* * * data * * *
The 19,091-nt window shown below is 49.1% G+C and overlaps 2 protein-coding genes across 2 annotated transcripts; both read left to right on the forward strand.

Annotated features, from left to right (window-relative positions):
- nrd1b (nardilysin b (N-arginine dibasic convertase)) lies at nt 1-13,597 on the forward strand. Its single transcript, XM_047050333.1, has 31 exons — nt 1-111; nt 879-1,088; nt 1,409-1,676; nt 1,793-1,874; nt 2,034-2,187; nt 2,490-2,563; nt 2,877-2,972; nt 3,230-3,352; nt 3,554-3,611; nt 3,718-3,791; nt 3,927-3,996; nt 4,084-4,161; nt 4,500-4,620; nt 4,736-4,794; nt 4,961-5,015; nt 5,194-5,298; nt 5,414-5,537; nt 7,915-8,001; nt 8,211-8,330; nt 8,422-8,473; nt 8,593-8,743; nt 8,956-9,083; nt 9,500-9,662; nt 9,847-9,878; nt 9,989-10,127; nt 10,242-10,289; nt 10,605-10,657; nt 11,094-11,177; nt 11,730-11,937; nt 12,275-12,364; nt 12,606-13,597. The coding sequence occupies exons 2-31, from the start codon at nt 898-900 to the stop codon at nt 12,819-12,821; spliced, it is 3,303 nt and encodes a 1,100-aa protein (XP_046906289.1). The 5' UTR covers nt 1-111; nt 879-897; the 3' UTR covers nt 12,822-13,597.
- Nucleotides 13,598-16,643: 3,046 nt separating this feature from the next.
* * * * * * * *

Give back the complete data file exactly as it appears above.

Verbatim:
The 19,091-nt window shown below is 49.1% G+C and overlaps 2 protein-coding genes across 2 annotated transcripts; both read left to right on the forward strand.

Annotated features, from left to right (window-relative positions):
- nrd1b (nardilysin b (N-arginine dibasic convertase)) lies at nt 1-13,597 on the forward strand. Its single transcript, XM_047050333.1, has 31 exons — nt 1-111; nt 879-1,088; nt 1,409-1,676; nt 1,793-1,874; nt 2,034-2,187; nt 2,490-2,563; nt 2,877-2,972; nt 3,230-3,352; nt 3,554-3,611; nt 3,718-3,791; nt 3,927-3,996; nt 4,084-4,161; nt 4,500-4,620; nt 4,736-4,794; nt 4,961-5,015; nt 5,194-5,298; nt 5,414-5,537; nt 7,915-8,001; nt 8,211-8,330; nt 8,422-8,473; nt 8,593-8,743; nt 8,956-9,083; nt 9,500-9,662; nt 9,847-9,878; nt 9,989-10,127; nt 10,242-10,289; nt 10,605-10,657; nt 11,094-11,177; nt 11,730-11,937; nt 12,275-12,364; nt 12,606-13,597. The coding sequence occupies exons 2-31, from the start codon at nt 898-900 to the stop codon at nt 12,819-12,821; spliced, it is 3,303 nt and encodes a 1,100-aa protein (XP_046906289.1). The 5' UTR covers nt 1-111; nt 879-897; the 3' UTR covers nt 12,822-13,597.
- Nucleotides 13,598-16,643: 3,046 nt separating this feature from the next.